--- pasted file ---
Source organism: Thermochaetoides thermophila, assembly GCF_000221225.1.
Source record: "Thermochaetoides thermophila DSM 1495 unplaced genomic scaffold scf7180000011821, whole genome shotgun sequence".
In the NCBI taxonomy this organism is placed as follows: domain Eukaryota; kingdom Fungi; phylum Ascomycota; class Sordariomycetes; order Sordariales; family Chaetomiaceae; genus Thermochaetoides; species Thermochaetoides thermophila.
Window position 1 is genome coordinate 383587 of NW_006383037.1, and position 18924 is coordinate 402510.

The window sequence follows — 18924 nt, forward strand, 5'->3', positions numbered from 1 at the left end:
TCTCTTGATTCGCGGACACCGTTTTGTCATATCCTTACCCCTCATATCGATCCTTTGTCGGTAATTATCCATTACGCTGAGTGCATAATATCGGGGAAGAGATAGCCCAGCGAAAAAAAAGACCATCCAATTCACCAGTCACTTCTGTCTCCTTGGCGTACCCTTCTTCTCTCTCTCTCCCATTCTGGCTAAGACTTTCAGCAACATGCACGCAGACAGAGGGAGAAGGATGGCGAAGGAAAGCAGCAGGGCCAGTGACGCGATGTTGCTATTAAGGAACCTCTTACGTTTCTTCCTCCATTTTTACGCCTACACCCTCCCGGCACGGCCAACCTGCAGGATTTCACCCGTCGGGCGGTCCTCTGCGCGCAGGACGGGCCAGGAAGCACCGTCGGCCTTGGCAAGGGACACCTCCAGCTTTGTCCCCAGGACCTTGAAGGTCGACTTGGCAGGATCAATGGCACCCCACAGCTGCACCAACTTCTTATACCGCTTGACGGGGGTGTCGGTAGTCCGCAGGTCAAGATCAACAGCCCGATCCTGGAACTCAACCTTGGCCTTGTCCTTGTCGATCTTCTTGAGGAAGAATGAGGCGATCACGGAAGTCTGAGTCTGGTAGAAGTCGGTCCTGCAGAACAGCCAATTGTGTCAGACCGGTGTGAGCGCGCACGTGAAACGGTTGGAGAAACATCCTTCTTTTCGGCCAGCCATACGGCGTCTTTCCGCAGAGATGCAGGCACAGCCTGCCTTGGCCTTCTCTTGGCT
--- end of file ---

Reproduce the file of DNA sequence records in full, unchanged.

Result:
Source organism: Thermochaetoides thermophila, assembly GCF_000221225.1.
Source record: "Thermochaetoides thermophila DSM 1495 unplaced genomic scaffold scf7180000011821, whole genome shotgun sequence".
In the NCBI taxonomy this organism is placed as follows: domain Eukaryota; kingdom Fungi; phylum Ascomycota; class Sordariomycetes; order Sordariales; family Chaetomiaceae; genus Thermochaetoides; species Thermochaetoides thermophila.
Window position 1 is genome coordinate 383587 of NW_006383037.1, and position 18924 is coordinate 402510.

The window sequence follows — 18924 nt, forward strand, 5'->3', positions numbered from 1 at the left end:
TCTCTTGATTCGCGGACACCGTTTTGTCATATCCTTACCCCTCATATCGATCCTTTGTCGGTAATTATCCATTACGCTGAGTGCATAATATCGGGGAAGAGATAGCCCAGCGAAAAAAAAGACCATCCAATTCACCAGTCACTTCTGTCTCCTTGGCGTACCCTTCTTCTCTCTCTCTCCCATTCTGGCTAAGACTTTCAGCAACATGCACGCAGACAGAGGGAGAAGGATGGCGAAGGAAAGCAGCAGGGCCAGTGACGCGATGTTGCTATTAAGGAACCTCTTACGTTTCTTCCTCCATTTTTACGCCTACACCCTCCCGGCACGGCCAACCTGCAGGATTTCACCCGTCGGGCGGTCCTCTGCGCGCAGGACGGGCCAGGAAGCACCGTCGGCCTTGGCAAGGGACACCTCCAGCTTTGTCCCCAGGACCTTGAAGGTCGACTTGGCAGGATCAATGGCACCCCACAGCTGCACCAACTTCTTATACCGCTTGACGGGGGTGTCGGTAGTCCGCAGGTCAAGATCAACAGCCCGATCCTGGAACTCAACCTTGGCCTTGTCCTTGTCGATCTTCTTGAGGAAGAATGAGGCGATCACGGAAGTCTGAGTCTGGTAGAAGTCGGTCCTGCAGAACAGCCAATTGTGTCAGACCGGTGTGAGCGCGCACGTGAAACGGTTGGAGAAACATCCTTCTTTTCGGCCAGCCATACGGCGTCTTTCCGCAGAGATGCAGGCACAGCCTGCCTTGGCCTTCTCTTGGCT